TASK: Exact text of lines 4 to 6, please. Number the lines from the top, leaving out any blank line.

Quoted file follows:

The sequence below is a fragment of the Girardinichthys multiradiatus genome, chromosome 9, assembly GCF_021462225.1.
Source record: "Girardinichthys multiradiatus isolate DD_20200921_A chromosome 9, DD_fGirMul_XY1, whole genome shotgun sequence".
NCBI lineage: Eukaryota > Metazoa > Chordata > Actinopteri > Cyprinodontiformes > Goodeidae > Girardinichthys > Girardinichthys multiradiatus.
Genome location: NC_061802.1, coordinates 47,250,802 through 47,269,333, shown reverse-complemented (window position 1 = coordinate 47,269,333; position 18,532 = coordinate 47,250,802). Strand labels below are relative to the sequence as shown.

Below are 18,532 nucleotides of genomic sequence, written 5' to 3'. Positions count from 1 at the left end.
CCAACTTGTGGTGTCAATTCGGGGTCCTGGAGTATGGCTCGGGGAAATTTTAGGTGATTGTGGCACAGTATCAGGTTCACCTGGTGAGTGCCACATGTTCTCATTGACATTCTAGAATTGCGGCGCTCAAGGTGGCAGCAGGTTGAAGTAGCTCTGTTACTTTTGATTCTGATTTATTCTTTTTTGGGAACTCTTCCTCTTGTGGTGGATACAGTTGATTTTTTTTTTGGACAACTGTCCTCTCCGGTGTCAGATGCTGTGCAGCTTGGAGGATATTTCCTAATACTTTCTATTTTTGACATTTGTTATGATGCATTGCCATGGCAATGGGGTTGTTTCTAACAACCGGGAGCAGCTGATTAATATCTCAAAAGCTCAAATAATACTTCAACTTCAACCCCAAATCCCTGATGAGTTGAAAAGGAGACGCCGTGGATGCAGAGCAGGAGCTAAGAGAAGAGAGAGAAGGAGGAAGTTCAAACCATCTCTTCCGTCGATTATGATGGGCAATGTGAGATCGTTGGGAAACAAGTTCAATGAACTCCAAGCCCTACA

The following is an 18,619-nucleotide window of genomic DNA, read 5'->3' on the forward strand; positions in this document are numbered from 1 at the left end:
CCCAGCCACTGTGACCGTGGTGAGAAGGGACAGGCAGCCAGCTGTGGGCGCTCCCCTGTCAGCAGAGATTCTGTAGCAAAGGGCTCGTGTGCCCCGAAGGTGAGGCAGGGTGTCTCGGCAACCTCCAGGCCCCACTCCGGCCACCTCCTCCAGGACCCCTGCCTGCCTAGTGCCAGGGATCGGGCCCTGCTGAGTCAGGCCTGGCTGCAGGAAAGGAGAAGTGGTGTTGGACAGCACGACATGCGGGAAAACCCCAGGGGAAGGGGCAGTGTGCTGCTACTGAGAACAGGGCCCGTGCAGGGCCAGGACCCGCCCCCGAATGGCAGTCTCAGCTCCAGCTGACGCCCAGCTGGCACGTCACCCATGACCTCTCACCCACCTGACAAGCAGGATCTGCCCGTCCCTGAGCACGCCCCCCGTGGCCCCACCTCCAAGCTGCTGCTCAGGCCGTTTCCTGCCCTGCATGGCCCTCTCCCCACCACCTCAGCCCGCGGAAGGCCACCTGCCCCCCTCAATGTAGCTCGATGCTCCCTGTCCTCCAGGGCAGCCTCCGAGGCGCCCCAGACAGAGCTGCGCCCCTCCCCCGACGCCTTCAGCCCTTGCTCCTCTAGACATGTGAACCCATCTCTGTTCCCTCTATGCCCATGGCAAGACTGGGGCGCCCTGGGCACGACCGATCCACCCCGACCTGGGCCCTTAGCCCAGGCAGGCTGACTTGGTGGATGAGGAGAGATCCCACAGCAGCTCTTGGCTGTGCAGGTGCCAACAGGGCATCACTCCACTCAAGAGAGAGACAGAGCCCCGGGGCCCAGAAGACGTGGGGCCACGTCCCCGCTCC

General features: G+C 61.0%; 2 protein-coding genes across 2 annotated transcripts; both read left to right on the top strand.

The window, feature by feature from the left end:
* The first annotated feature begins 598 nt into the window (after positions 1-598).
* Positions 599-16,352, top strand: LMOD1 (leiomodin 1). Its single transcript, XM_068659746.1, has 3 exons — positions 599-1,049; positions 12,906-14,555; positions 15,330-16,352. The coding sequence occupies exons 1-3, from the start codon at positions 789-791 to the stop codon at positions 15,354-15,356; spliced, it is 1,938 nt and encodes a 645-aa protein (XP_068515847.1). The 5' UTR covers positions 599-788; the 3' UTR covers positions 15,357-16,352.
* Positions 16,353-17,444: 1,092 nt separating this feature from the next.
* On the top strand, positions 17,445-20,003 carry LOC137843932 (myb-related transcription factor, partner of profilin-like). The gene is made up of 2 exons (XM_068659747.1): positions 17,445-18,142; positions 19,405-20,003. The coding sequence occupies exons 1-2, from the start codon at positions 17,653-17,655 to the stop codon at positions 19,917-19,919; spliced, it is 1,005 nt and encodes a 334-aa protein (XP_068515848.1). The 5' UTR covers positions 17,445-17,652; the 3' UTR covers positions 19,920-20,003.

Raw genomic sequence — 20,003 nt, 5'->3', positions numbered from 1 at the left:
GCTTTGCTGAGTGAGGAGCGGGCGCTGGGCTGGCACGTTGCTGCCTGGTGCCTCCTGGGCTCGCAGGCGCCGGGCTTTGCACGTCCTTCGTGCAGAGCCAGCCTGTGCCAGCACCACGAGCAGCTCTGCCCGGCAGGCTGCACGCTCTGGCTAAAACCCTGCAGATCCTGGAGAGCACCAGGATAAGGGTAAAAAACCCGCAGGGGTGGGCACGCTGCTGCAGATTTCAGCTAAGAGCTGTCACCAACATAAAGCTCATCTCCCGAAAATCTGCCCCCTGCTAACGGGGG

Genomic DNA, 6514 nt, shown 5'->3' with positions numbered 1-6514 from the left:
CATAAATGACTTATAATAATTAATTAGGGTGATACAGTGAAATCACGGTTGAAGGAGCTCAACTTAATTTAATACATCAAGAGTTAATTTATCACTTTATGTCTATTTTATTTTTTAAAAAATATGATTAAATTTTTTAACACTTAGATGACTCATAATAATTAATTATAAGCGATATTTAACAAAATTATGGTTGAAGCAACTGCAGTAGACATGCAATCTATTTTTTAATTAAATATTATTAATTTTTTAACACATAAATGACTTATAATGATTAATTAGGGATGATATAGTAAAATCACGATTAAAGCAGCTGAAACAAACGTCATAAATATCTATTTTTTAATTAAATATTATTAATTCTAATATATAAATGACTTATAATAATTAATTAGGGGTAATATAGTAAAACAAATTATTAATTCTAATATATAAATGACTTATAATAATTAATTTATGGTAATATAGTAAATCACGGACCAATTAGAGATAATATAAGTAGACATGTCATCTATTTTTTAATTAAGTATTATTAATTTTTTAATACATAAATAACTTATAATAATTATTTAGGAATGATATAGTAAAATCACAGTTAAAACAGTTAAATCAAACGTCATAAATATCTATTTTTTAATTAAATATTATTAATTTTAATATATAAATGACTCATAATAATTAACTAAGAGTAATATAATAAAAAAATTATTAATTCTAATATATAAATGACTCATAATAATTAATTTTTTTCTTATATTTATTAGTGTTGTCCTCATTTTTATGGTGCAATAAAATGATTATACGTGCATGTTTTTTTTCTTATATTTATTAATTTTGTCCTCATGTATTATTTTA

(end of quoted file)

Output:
Genome location: NC_061802.1, coordinates 47,250,802 through 47,269,333, shown reverse-complemented (window position 1 = coordinate 47,269,333; position 18,532 = coordinate 47,250,802). Strand labels below are relative to the sequence as shown.

Below are 18,532 nucleotides of genomic sequence, written 5' to 3'. Positions count from 1 at the left end.
CCAACTTGTGGTGTCAATTCGGGGTCCTGGAGTATGGCTCGGGGAAATTTTAGGTGATTGTGGCACAGTATCAGGTTCACCTGGTGAGTGCCACATGTTCTCATTGACATTCTAGAATTGCGGCGCTCAAGGTGGCAGCAGGTTGAAGTAGCTCTGTTACTTTTGATTCTGATTTATTCTTTTTTGGGAACTCTTCCTCTTGTGGTGGATACAGTTGATTTTTTTTTTGGACAACTGTCCTCTCCGGTGTCAGATGCTGTGCAGCTTGGAGGATATTTCCTAATACTTTCTATTTTTGACATTTGTTATGATGCATTGCCATGGCAATGGGGTTGTTTCTAACAACCGGGAGCAGCTGATTAATATCTCAAAAGCTCAAATAATACTTCAACTTCAACCCCAAATCCCTGATGAGTTGAAAAGGAGACGCCGTGGATGCAGAGCAGGAGCTAAGAGAAGAGAGAGAAGGAGGAAGTTCAAACCATCTCTTCCGTCGATTATGATGGGCAATGTGAGATCGTTGGGAAACAAGTTCAATGAACTCCAAGCCCTACA